Jesus was not concerned that they didn’t trust in Him enough, He was concerned that they didn’t trust in Him at all.  When the waves started crashing, they let go of Him – but in true gospel fashion, Jesus never let go of them.

He was calling them back to a place of trust in Him.
He’s always calling us back to a place of trust in Him.

That’s encouraging! Whether we’re strong in faith or weak in faith, mature in faith or new to the faith – we all get the same strong Christ when the waves start crashing.

You’d think that after Jesus calmed the storm, the disciples would have gone from panic mode to celebration mode – but no. The text actually says they went from being “afraid” to “exceedingly afraid”. Mark 4:41 says that “they feared exceedingly, and said to one another, “Who can this be, that even the wind and the sea obey Him!”

Ancient cultures (and fishermen in particular) respected & feared the sea with a sense of great awe because it was a place of untameable power.  When Jesus shushed the hurricane they needed to rethink reality. The sea didn’t deserve ultimate reverence and awe – Jesus did. The sea wasn’t untameable – Jesus was.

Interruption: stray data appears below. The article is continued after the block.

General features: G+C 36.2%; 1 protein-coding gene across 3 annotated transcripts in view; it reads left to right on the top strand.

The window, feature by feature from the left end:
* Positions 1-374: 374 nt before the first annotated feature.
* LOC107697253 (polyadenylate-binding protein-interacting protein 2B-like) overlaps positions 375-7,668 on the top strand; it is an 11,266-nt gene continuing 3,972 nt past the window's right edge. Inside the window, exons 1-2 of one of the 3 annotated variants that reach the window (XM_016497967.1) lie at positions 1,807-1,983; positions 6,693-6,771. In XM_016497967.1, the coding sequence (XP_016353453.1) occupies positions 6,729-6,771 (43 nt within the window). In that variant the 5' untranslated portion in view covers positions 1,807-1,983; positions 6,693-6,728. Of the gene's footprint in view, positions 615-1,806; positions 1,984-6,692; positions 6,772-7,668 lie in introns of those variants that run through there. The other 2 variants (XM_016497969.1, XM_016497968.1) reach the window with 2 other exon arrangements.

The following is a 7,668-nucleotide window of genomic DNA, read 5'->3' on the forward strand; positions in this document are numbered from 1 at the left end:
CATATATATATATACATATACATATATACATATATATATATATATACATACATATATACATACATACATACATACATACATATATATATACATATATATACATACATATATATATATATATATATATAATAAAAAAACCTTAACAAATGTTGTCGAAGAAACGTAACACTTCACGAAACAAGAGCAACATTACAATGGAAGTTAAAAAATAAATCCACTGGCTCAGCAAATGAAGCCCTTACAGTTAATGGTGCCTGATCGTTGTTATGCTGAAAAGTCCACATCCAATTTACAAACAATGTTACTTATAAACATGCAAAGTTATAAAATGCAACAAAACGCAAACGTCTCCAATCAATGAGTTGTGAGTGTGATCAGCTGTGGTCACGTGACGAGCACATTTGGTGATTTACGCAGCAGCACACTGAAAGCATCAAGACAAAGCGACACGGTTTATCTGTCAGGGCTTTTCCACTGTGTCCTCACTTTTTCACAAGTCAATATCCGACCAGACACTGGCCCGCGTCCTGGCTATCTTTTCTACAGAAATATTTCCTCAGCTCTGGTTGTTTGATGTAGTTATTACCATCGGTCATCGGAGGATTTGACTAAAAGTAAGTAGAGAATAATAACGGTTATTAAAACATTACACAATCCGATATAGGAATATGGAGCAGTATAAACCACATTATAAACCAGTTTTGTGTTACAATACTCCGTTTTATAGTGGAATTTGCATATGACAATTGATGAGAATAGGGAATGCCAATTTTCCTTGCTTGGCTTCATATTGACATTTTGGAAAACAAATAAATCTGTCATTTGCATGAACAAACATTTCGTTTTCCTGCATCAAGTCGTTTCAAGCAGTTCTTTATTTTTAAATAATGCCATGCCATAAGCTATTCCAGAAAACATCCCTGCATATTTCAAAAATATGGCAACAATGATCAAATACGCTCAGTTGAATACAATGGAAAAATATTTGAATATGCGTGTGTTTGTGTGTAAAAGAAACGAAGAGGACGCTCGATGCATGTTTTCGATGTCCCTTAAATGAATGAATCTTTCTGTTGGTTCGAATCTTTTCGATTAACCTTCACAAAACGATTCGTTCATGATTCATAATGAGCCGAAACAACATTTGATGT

The disciples were afraid they would die under the waves of the Sea. The good news of the gospel is that Jesus died under the waves of sin on the cross. Jesus went under the waves of judgement for your sin so the waves of God’s grace would cover your sin. 

Jesus was abandoned by God in His storm so that you will can always be comforted by God in yours. He took your place in the ultimate storm and when the King returns – He will calm every storm.

Just like the wind vanished, suffering in every form will vanish. Just as the waves fell into silence, the waves of grief and sorrow will fall into silence. He will wipe every tear from every eye. Every good thing will be restored and every sorrowful thing will be eradicated.

Regardless of what you are facing right now – be encouraged, friend.
By grace & faith – you are united to the One who shushed the hurricane.

Press on,

Paul

[1] I found the the historical literary criticism of Richard Bauckham referenced in Tim Kellers Book “Jesus the King” Chapter 4, an informative study on the Gospel of Mark.

[2] Hesiod’s Theogony, Line 662